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Dirty Dancing
Dirty Dancing
Great American Films Limited Partnership
The opinions expressed in this article are the writer’s own and do not reflect the views of Her Campus.
This article is written by a student writer from the Her Campus at VCU chapter.

Movies are a principal form of art. They make us laugh, they make us cry and even make us want to be better people (just watch “Paddington 2” and you’ll know what I mean). They can even be the marker for core memories such as a first date or sexual awakenings. 

This may be TMI but Diego Luna in the prequel of the movie series, “Dirty Dancing 2: Havana Nights,” was my sexual awakening. There was something about the way he moved his hips and that boyish yet mischievous smile he had that made me feel something I had never before. The scene in the town square is all the evidence I need to back me up on this. Of course, this movie would’ve never existed without the success of its predecessor. 

In the seventh grade, my family finally caved and created a Netflix account. It’s here on the notorious online streaming service where I would watch Patrick Swayze deliver the infamous line, “No one puts Baby in a corner” for the very first time and certainly not last. More recently, I got the chance to experience this movie in the cinema at one of Richmond’s coveted landmarks, The Byrd Theatre in Carytown.

The Byrd is known to mainly show old and classic movies with the occasional newer blockbuster. The single theater that the Byrd houses is preserved exceptionally well to honor its history. When I saw in their monthly newsletter that they were showing “Dirty Dancing” right around Valentine’s Day, I knew I had to go. 

I texted one of my gal pals for a bit of a Galentine’s Day celebration and we bought our tickets almost immediately, anticipating the weekend. 

When the day came, we were running late and we made it just in time to the front of the Byrd, we scanned our tickets and found seats in the very first row of the generously packed theater. Though the balcony seating was unavailable, it all felt very — dare I say — moviesque. I know, a bit on the nose, but there really is no other way to describe the place. The old-timey feel and the integrity of the theater’s bones are well cared for and only add to the movie-going experience.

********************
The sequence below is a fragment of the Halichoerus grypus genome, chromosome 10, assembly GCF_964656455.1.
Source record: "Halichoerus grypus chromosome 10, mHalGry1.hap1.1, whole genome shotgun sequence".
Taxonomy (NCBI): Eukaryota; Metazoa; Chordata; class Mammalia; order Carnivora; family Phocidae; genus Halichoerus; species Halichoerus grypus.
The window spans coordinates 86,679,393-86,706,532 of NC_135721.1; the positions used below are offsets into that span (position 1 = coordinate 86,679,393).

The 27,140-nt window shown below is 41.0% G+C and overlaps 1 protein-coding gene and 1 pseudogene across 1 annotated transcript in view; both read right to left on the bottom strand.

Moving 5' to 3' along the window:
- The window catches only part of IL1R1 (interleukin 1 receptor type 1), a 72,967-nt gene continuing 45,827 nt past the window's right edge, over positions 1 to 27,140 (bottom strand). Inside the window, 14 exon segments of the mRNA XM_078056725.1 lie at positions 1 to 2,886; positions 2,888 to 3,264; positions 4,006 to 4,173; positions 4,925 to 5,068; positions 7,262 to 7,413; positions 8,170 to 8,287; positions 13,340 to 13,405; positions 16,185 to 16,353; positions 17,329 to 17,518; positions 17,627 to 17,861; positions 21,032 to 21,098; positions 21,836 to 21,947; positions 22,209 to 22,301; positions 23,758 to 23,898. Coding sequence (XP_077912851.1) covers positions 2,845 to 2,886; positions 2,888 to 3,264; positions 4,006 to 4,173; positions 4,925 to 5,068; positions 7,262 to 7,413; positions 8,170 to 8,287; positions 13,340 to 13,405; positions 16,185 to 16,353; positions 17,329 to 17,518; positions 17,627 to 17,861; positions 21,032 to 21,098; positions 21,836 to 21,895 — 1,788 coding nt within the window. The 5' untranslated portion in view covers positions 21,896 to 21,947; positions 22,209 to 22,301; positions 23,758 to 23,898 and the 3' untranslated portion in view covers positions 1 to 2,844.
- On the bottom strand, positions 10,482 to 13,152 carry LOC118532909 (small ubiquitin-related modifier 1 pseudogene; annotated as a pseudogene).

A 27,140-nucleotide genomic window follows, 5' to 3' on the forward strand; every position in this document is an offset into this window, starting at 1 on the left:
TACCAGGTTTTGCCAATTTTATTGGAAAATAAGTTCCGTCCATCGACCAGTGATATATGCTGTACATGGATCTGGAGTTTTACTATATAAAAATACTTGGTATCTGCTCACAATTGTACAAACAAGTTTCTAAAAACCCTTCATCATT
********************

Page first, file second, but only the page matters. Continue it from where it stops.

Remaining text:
We were pleasantly surprised by an incredible pre-show of a local member of the Richmond Symphony playing the organ that seemed to have appeared out of thin air in front of the stage. 

After the performance, we broke out into applause to the delightful surprise and then the movie began. I know this movie from beginning to end, line for line, and yet I still found myself on the edge of my seat waiting to see what happened next, scene after scene. I was so used to watching the movie from my phone or laptop so to see it in its truest form was unbelievable.

I almost always tear up at the scene of Jennifer Grey’s character, Baby, pleading to her father to see her and embrace her for who she is even if it’s not who he expected her to be. I think I can speak for the entire audience when I say we laughed, we may have cried, and we certainly left wanting to make the world a better place just like Baby. 

When it was over, mesmerized by Johnny and Baby’s love, we once again broke out into applause. While I hate people who clap at the end of movies or the end of a flight, I could justify the applause just this once, for one night only, for one of the best love stories to exist.

This an experience I will definitely look back on very fondly. The Byrd creates a magical experience of watching a film by staying true to its roots with its old burgundy seats and beautiful architecture and that is what makes it a staple in the community. It’s one of the few theaters to show older movies but I think more movie theaters are following in its footsteps. 

It’s semi-rare for older movies to be re-released due to various reasons ranging from the risk of damage to the physical film copy from the theater project to financial reasons and simply because almost everything is available online to stream. 

But this isn’t to say it never happens; as of recently, it seems to be more common with the examples of the re-release of movies like “Titanic” and “Crouching Tiger, Hidden Dragon.” I think it’s becoming more of a norm to get people back into the theatre after the height of the pandemic but I also see a pattern of re-releases for anniversaries. 

Ghibli Fest, for example, happens every year with select theaters showing some of Studio Ghibli’s cherished films from the mind of Hayao Miyazaki. I got the chance to watch “Spirited Away” in the theater for the first time last Halloween. While I loved watching Chihiro’s journey to save her parents from my laptop screen, there was something about being able to watch it on the big screen like it was meant to be seen. 

Whatever your movie-watching preference may be, to stream or not to stream and go to the movies, I will say there is something magical about a cherry slushie and movie theater popcorn and seeing art in its original form. 

Natalie Pineda is an English and Creative Writing student. She loves reading and writing is her passion. She enjoys stories written by women for women. Romcoms are her genre of choice and appreciates the art of indie movies.